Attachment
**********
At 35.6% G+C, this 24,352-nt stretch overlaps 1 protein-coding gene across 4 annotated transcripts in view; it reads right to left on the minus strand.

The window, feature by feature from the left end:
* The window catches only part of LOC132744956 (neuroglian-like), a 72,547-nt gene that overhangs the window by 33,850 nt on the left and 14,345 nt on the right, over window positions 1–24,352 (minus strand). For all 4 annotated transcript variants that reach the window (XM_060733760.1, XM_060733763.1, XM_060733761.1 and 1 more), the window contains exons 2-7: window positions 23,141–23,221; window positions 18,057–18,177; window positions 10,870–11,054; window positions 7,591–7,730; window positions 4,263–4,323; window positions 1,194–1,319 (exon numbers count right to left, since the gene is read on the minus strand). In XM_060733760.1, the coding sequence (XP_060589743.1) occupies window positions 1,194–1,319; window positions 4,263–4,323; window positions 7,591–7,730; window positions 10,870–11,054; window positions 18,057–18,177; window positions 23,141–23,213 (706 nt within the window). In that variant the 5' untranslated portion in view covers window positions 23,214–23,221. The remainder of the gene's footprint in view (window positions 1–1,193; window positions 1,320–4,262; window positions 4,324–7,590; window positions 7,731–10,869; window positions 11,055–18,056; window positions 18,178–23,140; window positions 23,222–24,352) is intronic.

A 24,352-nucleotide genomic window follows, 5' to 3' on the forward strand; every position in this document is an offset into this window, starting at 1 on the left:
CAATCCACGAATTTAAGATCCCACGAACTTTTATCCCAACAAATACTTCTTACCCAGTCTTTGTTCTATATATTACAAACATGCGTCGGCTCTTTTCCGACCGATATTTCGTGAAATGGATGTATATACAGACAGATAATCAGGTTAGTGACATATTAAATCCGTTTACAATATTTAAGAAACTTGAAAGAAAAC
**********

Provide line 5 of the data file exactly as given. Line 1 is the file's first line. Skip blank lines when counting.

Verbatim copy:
CAATCCACGAATTTAAGATCCCACGAACTTTTATCCCAACAAATACTTCTTACCCAGTCTTTGTTCTATATATTACAAACATGCGTCGGCTCTTTTCCGACCGATATTTCGTGAAATGGATGTATATACAGACAGATAATCAGGTTAGTGACATATTAAATCCGTTTACAATATTTAAGAAACTTGAAAGAAAAC